Investigating Amphibian Declines
USF Biologists Link El Niño, Temperature Variability to Amphibian Declines
By Vickie Chachere
TAMPA, Fla. (April 19, 2010) – Two University of South Florida biologists investigating worldwide amphibian declines found evidence that increased temperature variability during El Niño climatic events might drive amphibian extinctions by reducing their defenses against pathogens.
Researchers Jason Rohr and Thomas Raffel found that climate change might exacerbate amphibian declines by increasing their susceptibility to disease. Their findings, published in The Proceedings of the National Academy of Sciences, suggest “that changes to temperature variability associated with climate change might be as significant to biodiversity losses and disease emergences as changes to mean temperature”. The research was funded by U. S. Environmental Protection Agency, Department of Agriculture, and National Science Foundation grants.
The contributions of climate change to species extinctions and the emergence of infectious diseases remain controversial. This debate has been particularly heated for the reerslationship between climate and amphibian declines putatively caused by the deadly amphibian chytrid fungus. According to Rohr and Raffel, this controversy might be partly due to how understudied the effects of climate variability are on species interactions.
Rohr and Raffel used regional estimates of climate averages and variability to test among several climate-related hypotheses for the timing of amphibian extinctions in Latin America. They discovered a clear climatic footprint on extinctions, but only after controlling for the overall multi-decadal trends in these variables.
Raffel states: “The general increase in amphibian extinctions in the 1980’s, probably due to epidemic disease spread, concealed the effect of El Niño, which correlates with short-term fluctuations around the overall extinction trend. Furthermore, fewer variables correlate with these short-term fluctuations than with the multi-decadal increase in extinctions, so these results provide more support for a causal relationship between climate and declines than was available previously.”
Of the 26 tested variables, only temporal variability in temperature could predict annual levels of amphibian extinctions and was consistent with altitudinal and seasonal patterns of declines caused by the amphibian chytrid fungus. These results are consistent with previous findings that temperature variability can compromise amphibian immune defenses, and that disease outbreaks frequently occur during extreme temperature events.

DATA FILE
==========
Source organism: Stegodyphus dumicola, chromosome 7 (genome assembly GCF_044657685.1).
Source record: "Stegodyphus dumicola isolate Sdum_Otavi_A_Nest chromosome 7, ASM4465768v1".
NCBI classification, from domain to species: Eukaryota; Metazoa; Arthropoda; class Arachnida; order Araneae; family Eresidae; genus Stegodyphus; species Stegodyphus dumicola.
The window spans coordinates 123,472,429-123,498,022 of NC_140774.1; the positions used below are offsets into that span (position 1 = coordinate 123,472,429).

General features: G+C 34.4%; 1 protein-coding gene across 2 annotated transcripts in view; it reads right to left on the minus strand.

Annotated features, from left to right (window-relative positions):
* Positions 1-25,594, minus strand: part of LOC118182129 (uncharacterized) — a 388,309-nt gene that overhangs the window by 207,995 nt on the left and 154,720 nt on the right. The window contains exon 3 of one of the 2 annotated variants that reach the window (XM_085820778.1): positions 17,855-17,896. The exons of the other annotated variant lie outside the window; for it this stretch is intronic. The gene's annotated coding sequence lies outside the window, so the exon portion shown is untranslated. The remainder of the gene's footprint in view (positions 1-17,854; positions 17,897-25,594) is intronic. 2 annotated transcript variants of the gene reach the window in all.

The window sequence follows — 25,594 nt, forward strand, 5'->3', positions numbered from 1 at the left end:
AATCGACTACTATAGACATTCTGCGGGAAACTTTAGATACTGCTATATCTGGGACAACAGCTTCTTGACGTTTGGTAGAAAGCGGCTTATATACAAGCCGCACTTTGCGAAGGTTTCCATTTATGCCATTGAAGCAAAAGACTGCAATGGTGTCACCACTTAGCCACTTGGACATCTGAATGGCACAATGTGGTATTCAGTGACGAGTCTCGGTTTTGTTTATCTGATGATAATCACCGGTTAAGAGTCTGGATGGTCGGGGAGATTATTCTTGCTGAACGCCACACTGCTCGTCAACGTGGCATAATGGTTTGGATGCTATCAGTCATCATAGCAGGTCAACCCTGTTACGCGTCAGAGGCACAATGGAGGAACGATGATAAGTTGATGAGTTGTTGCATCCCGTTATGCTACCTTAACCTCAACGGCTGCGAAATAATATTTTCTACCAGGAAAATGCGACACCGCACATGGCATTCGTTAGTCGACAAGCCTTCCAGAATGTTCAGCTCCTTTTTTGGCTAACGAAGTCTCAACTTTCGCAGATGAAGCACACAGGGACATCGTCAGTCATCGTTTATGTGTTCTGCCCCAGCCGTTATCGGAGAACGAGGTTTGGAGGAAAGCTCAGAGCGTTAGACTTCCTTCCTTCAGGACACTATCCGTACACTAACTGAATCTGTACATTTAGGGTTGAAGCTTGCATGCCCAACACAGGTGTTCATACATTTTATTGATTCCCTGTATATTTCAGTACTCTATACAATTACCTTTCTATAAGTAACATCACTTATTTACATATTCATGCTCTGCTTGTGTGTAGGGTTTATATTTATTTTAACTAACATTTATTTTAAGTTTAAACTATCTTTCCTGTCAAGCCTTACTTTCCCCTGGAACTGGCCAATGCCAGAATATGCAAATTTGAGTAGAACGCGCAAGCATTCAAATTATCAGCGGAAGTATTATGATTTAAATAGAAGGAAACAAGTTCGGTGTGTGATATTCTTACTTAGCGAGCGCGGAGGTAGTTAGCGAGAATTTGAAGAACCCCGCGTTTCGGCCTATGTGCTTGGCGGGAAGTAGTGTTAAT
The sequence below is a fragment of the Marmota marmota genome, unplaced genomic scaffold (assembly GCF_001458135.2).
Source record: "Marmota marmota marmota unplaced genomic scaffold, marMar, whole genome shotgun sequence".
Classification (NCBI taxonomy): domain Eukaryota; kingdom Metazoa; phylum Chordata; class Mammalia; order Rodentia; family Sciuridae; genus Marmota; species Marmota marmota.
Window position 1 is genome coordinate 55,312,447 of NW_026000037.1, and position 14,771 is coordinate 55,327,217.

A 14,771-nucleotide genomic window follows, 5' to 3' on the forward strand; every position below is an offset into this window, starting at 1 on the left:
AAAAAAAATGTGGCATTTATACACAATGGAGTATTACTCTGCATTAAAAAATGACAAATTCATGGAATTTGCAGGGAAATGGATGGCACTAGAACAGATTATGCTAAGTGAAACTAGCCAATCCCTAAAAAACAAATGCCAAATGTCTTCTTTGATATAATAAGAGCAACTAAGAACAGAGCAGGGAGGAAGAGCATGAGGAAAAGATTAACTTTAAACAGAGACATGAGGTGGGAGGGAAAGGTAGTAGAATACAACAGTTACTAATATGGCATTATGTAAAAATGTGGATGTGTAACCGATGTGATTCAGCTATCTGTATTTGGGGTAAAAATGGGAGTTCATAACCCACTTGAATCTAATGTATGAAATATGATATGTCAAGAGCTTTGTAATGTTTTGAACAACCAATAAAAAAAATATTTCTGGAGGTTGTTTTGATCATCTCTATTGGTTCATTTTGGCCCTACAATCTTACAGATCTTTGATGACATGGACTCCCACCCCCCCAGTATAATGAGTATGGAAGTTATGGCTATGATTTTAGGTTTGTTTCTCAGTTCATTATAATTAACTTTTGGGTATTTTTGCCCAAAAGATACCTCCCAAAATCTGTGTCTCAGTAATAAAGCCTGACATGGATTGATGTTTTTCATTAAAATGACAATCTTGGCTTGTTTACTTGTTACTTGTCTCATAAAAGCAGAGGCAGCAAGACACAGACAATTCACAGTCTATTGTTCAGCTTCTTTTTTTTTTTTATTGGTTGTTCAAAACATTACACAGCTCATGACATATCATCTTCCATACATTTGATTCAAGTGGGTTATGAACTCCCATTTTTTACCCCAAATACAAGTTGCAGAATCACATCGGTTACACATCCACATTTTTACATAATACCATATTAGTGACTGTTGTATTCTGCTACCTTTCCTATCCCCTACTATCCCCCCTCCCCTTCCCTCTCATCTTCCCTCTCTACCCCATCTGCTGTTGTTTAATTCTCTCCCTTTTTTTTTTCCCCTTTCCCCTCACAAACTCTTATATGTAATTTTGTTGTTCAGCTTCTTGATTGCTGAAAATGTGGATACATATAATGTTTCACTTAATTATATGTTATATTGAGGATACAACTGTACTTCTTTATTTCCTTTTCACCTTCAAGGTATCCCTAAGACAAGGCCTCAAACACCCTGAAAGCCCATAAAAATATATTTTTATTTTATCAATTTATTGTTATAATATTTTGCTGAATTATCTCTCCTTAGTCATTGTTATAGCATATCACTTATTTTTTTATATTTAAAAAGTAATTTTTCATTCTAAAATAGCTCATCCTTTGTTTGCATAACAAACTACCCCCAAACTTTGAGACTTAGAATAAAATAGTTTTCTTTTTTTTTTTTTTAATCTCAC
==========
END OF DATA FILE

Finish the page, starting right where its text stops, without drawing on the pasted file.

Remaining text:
An important remaining question is how general these findings are to other cold-blooded hosts, including insect vectors of human diseases. According to Rohr, “we suspect that the inherent difference in size and metabolism between parasites and hosts allows parasites to acclimate more rapidly to temperature shifts, tipping the balance toward parasites in a climatically more variable world.”
Climate modeling suggests that temperature variability in tropical and subtropical regions and the frequency of Central Pacific El Niño events will increase with projected climate change. Hence, Rohr and Raffel believe that global climate change might contribute to increases in tropical, and perhaps worldwide, enigmatic amphibian declines. Furthermore, amphibian chytridiomycosis might be consistent with the conventional, though controversial, wisdom that climate change will increase infectious diseases.
“Whether variability in temperature generally increases disease remains to be tested,” says Rohr, “but temperature variability might represent a common and under-appreciated link between climate change, disease risk, and biodiversity losses.”
The full text of their study can be found here.
The University of South Florida is one of the nation's top 63 public research universities and one of only 25 public research universities nationwide with very high research activity that is designated as community engaged by the Carnegie Foundation for the Advancement of Teaching. USF was awarded $380.4 million in research contracts and grants in FY 2008/2009. The university offers 232 degree programs at the undergraduate, graduate, specialist and doctoral levels, including the doctor of medicine. The USF System has a $1.8 billion annual budget, an annual economic impact of $3.2 billion, and serves more than 47,000 students on institutions/campuses in Tampa, St. Petersburg, Sarasota-Manatee and Lakeland. USF is a member of the Big East Athletic Conference.